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In 2024, voters in 54 countries — home to nearly half of the global population — will go to the polls. The elections will take place in the context of global democratic backsliding as more countries slouch toward autocracy. The quality of elections has worsened in 30 countries over the past decade — a period marked by increasing attacks on freedom of expression and civic engagement and diminishing levels of citizen trust in democratic institutions.
While there are signs that the world may be turning a corner on this “democratic recession,” it is too early to tell. What is certain is the need for continued investment into strengthening democracy globally to create a more just and inclusive world. On the 16th International Day of Democracy, the Carter Center remains deeply committed to playing its part in this mission and this year’s theme – Empowering the Next Generation. Directly supporting young people on the front lines of defending and advancing democracy is at the heart of much of the work we do globally. Earlier this year, we highlighted the remarkable role resistance committees and other youth-led networks in Sudan such as the Youth Citizen Observer Network are playing in grassroots relief efforts. These young leaders are also actively conveying their priorities for peace negotiations even though they were previously denied a seat at the table in Sudan’s now derailed transition. Lessons from Sudan have global resonance: Democracies cannot flourish if we do not ensure that young people have a voice at all levels of decision-making.
More on the Forum Network: Global Public Opinion on Democracy: While most still embrace democratic ideals, there’s discontent with how political systems are functioning by Richard Wike, Director, Global Attitudes Research, Pew Research Center
The health of democracy has declined substantially in nations around the world in recent years, with substantial support for non-democratic approaches to governing and even military rule. But our research indicates that instead of turning away from it, many want more democracy and a stronger voice in political life.
As The Carter Center continues to lead initiatives on election observation and international standards for democracy, we have evolved to engage the shifting global landscape as reflected by our work to tackle digital threats to democracy and address problems at home in the United States.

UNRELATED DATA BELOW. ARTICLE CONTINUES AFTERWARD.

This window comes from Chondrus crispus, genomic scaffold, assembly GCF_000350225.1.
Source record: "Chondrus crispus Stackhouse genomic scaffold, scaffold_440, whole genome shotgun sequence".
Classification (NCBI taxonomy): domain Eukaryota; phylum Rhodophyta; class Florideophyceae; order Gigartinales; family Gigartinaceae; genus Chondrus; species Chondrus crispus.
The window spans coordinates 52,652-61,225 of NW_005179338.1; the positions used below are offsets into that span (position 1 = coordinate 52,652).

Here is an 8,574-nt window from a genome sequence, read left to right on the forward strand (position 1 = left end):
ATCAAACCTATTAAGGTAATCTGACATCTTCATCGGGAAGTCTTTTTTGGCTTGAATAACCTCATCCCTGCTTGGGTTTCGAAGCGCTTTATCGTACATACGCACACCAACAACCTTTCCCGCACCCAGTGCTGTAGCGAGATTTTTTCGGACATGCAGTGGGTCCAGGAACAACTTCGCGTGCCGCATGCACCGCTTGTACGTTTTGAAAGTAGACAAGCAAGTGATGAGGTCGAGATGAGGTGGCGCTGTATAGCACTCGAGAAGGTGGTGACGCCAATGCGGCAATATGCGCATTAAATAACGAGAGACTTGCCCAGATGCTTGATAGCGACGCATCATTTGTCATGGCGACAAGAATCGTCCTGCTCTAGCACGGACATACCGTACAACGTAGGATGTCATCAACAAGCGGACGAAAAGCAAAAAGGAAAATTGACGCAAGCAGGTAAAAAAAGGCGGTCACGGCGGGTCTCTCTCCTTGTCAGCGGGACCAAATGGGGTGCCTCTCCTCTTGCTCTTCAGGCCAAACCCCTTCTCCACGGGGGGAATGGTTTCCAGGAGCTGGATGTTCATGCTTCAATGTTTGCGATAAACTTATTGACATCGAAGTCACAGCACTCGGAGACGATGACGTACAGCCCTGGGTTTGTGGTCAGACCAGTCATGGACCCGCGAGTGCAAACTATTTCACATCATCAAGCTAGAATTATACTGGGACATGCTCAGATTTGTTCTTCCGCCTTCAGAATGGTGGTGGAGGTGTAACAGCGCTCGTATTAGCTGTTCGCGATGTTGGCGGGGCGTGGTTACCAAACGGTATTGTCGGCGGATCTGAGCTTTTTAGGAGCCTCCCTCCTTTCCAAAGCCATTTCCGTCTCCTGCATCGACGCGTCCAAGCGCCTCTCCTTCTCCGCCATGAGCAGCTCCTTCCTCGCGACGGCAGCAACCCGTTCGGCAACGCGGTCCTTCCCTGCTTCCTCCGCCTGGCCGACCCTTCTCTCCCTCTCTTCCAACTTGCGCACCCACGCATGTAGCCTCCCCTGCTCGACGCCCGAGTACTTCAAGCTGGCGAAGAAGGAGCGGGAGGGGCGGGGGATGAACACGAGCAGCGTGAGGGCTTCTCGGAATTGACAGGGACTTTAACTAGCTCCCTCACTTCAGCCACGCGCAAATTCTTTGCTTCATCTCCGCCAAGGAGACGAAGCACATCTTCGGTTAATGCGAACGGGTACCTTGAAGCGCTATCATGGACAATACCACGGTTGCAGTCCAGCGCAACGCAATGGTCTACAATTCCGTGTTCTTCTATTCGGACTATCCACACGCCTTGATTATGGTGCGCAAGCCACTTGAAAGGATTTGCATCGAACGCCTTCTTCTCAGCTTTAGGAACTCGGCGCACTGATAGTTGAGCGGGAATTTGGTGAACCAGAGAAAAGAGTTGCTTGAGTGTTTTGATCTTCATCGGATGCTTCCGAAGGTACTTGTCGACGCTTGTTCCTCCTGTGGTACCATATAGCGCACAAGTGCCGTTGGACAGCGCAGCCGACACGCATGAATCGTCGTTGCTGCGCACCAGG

Founded in 1982 by former U.S. President Jimmy Carter and First Lady Rosalynn Carter, the Carter Center has helped to improve the quality of life for people in more than 80 countries. After observing more than 115 elections in 40 countries to date, the Center has become a trusted authority on democratic processes.
In 2023 we released a new edition of the Election Obligations and Standards (EOS) manual ahead of the second global Summit for Democracy in Zambia, with important updates on issues such as violence against women in politics and mis/disinformation. The Summit for Democracy meetings were an important opportunity to think collectively about how we can make election standards rooted in human rights principles a reality for more people around the world. Resources like the EOS manual are more important than ever for actors at the forefront of defending democracy.
More women than ever before hold public office globally, yet this upswing has been met by an alarming increase in violent incidents
Support to local organisations and communities to lead democratic development in their countries is more important than ever for sustainable development and peace. In Liberia, where The Carter Center has worked to foster peace and democracy since 1991, we support the Liberia Election Observation Network (LEON). This umbrella organisation fills an important void by convening a broad range of civil society voices and deploying well-trained Liberian election observers — including many young Liberians — across the country. LEON will play a critical, citizen-led role in monitoring Liberia’s elections in October.